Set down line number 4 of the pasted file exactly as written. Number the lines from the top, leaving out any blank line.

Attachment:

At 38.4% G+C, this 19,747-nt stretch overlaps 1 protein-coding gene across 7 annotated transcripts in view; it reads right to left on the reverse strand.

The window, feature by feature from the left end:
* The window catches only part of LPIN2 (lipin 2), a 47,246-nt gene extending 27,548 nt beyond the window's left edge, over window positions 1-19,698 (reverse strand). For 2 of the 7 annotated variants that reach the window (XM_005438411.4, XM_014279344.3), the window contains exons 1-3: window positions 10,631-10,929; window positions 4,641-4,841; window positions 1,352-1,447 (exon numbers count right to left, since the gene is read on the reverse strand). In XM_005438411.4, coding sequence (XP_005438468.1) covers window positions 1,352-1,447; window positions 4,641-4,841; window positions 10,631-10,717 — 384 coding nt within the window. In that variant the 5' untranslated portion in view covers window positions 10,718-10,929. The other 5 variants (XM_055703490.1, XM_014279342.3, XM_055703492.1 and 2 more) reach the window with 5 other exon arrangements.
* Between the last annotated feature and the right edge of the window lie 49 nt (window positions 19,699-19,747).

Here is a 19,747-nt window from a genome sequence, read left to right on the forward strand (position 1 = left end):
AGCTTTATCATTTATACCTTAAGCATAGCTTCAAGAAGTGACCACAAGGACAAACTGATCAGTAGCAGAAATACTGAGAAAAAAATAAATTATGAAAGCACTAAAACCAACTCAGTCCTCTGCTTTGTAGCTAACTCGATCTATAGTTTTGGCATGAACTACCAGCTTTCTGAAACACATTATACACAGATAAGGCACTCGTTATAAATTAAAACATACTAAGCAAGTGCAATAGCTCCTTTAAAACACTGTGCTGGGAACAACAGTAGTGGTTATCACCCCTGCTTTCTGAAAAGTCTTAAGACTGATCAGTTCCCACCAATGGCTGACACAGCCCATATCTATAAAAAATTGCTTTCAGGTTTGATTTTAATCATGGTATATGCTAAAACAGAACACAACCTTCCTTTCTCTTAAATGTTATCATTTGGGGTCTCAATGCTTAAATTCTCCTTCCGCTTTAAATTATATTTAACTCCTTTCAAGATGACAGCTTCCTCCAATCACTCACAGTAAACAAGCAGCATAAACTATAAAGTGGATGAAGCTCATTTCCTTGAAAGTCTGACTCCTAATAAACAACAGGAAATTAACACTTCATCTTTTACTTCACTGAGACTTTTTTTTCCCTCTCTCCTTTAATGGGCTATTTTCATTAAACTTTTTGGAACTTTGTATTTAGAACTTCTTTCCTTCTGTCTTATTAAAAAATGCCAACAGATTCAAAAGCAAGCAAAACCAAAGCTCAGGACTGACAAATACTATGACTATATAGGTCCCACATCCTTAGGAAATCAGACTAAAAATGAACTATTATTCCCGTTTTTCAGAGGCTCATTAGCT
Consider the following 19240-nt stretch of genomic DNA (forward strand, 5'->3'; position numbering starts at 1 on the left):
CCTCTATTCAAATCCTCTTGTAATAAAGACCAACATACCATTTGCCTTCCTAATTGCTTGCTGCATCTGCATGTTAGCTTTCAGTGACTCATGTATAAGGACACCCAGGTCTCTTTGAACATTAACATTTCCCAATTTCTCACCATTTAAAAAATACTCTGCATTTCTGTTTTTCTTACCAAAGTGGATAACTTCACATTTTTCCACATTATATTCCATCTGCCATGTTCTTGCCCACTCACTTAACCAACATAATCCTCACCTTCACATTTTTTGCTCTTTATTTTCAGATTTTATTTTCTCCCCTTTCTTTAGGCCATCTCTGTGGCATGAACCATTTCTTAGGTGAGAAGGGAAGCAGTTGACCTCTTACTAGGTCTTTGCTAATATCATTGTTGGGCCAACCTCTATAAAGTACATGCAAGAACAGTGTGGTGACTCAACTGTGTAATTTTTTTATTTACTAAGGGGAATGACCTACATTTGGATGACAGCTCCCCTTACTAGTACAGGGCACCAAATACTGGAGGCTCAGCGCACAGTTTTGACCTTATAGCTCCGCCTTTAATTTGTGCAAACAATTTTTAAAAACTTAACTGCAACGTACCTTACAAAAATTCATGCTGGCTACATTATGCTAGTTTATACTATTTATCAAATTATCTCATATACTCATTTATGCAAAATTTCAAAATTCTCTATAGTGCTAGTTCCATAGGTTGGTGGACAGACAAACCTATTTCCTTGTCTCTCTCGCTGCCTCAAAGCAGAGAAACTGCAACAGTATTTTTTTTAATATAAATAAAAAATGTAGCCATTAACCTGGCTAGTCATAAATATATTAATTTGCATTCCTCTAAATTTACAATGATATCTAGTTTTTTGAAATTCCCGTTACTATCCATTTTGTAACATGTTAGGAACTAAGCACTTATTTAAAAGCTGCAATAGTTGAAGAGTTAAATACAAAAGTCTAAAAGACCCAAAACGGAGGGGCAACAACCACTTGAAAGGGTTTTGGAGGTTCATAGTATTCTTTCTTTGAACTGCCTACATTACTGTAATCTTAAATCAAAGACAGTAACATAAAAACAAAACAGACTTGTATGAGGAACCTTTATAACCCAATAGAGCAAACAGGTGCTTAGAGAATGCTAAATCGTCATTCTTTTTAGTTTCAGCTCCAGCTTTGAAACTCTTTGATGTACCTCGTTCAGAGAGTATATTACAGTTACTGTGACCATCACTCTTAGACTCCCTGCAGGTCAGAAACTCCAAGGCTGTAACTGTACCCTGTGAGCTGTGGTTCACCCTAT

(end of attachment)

* Between the last annotated feature and the right edge of the window lie 49 nt (window positions 19,699-19,747).